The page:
Student Athlete Physicals

Sports Physicals Should Be Performed Annually

If your son or daughter plays any team sport, he or she will probably be required by the high school to have an annual health exam and get medically cleared to participate. A high school sports physical or athletic physical — sometimes called a pre-participation exam (PPE) — assesses whether teenage athlete's health is at a level that would enable them to practice and compete in sports safely. (Most states require some kind of annual sports physical.) 

A high school pre-participation exam is performed to asses student athlete health and is used to rule out the risk of serious injury or harm that might have been avoided through careful screening.  

They are required on an annual  basis as many schools and coaches need to know that athletes are healthy and able participate in a safe manner.  An exam before the start of the sports season can rule out injury or underlying health conditions that may have developed since the last annual exam.

What we look for in an exam:

  • Is the student in good health?
  • Are any existing injuries healing? Will he or she be able to play when the season begins?
  • What is the general fitness level and conditioning of the student?
  • Is additional preparation and training advised?
  • Is the student's size and growth appropriate for his or her age?
  • Is there a  known health condition or disorder and  will he or she  be able to safely participate (possibly with activity modifications)?
  • Are there any previously undetected conditions or congenital anomalies that may the teen at risk for injury (for example, a heart condition or a musculoskeletal abnormality)?

Heart health, especially among young males, is a particular focus of sports physicals. Although sudden death from a cardiac event is rare, male athletes are in a much higher risk category than females and should be carefully screened.

The leading cause of sudden death in young athletes is hypertrophic cardiomyopathy, or HCM. It’s a genetic disorder where the heart muscle thickens and that thickened muscle can obstruct the blood flow. While most chest pain in children is not heart related, chest pain while exercising is a real red flag. Students who have chest discomfort with palpitations for more than 5 minutes, or chest pain with fainting or feeling faint should see a doctor immediately. Other causes of chest pain can be muscular or related to indigestion, stress or caffeine.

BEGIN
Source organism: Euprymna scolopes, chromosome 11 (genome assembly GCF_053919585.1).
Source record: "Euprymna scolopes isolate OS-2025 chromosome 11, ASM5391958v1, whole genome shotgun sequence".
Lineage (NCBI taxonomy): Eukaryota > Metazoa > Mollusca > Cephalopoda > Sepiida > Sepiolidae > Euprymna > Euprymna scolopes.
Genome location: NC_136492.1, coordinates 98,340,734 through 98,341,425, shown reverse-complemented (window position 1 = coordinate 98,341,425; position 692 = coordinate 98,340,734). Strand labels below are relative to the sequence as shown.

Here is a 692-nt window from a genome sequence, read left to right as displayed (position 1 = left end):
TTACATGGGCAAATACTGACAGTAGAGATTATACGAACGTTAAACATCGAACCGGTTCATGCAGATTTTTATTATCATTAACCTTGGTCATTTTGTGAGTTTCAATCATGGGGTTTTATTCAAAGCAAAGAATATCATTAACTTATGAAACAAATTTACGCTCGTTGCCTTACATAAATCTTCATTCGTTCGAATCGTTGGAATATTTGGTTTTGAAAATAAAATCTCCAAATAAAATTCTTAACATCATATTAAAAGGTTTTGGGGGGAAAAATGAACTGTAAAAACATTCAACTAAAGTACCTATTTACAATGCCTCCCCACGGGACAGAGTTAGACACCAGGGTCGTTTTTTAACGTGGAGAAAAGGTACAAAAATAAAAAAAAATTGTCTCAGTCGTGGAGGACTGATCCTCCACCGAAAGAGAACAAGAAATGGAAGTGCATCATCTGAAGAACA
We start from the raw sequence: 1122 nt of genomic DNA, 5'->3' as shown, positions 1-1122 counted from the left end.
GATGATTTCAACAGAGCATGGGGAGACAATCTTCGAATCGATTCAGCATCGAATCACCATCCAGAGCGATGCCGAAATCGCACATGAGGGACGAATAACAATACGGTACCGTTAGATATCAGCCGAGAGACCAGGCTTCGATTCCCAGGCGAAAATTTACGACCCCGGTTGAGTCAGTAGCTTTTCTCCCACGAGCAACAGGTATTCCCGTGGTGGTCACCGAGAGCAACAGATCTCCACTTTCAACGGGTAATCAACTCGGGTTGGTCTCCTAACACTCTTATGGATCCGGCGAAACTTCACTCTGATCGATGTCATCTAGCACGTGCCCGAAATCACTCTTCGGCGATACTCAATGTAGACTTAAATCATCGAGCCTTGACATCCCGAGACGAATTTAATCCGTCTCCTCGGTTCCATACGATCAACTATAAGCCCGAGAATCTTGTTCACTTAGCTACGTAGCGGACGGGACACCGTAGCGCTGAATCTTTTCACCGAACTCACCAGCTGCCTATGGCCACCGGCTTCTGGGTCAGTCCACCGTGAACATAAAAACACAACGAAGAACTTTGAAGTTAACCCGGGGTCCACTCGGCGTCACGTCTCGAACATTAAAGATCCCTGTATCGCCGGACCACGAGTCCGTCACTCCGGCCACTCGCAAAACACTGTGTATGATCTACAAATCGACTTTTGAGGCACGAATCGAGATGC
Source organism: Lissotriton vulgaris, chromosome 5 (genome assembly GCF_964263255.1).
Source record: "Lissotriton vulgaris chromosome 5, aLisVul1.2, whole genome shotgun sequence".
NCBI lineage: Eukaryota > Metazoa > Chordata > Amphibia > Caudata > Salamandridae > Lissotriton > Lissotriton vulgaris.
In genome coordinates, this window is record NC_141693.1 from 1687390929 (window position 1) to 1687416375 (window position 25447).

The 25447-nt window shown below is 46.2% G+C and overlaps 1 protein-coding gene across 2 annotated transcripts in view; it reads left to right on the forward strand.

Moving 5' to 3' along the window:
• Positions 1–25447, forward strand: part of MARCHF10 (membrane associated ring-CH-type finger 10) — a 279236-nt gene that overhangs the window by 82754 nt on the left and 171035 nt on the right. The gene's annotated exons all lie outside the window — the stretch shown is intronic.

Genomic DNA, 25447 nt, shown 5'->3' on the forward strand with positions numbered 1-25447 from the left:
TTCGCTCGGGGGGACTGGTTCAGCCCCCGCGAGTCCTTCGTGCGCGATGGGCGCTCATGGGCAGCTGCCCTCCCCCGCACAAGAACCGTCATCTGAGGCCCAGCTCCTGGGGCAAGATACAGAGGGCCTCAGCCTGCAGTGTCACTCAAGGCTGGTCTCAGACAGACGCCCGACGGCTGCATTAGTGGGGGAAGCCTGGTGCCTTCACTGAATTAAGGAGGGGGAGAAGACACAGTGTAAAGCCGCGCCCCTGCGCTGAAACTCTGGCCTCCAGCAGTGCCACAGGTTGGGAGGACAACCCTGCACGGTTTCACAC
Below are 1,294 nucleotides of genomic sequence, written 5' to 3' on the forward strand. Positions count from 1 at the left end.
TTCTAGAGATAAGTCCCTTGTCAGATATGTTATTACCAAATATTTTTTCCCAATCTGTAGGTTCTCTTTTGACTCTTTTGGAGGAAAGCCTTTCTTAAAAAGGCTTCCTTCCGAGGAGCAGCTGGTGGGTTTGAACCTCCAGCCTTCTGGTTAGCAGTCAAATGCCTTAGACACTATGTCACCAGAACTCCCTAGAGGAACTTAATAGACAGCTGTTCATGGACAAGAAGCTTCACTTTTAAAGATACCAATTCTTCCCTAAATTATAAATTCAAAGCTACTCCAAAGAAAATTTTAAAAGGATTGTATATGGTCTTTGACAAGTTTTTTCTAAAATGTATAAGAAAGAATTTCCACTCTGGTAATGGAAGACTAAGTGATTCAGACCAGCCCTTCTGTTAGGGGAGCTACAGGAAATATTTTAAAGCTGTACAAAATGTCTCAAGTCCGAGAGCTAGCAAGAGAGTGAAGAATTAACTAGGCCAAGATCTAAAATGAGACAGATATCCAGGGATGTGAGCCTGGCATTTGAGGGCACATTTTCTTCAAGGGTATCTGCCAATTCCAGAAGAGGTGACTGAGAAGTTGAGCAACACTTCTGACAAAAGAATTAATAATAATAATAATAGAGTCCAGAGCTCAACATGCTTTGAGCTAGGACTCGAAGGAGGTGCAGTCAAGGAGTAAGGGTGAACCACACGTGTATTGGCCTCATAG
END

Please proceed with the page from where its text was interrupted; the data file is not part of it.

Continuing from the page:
Our pediatricians will also give special attention to conditions like asthma, seizure disorders like epilepsy, sickle cell anemia, and post-concussive syndromes. (If you have had a concussion in the past, be sure to mention this at your exam.)

After passing the exam, the student will be given medical clearance to participate. Getting cleared means that that he or she can safely train and compete.

Injured athletes may require rehabilitation before they can be cleared. We can create a rehabilitation plan to insure a safe return to the sport. If there is a need for a particular treatment or even surgery, a referral to a specialist like a cardiologist or orthopedist may be in order.

These important screenings should be performed six to eight weeks prior to the sports season.  For you to get medical clearance to play, the form must be signed by a doctor and given to your school or coach.

At Rainbow Pediatrics, the “Student Athlete Physicals” are a part of our comprehensive annual preventative care visits. These visits include the "Sports Physical" as well as a more complete exam, that included a  review of past medical history and current problem list,a family history, nutrition, school performance, depression screens, blood work (such as hemoglobin and cholesterol), hearing/vision screens, urinalysis and immunizations.  Our board certified pediatricians, can perform the student athlete examinations and answer any questions you may have.  

To obtain a copy of the Student Athlete form, just click on the button below. 

Student Athlete Form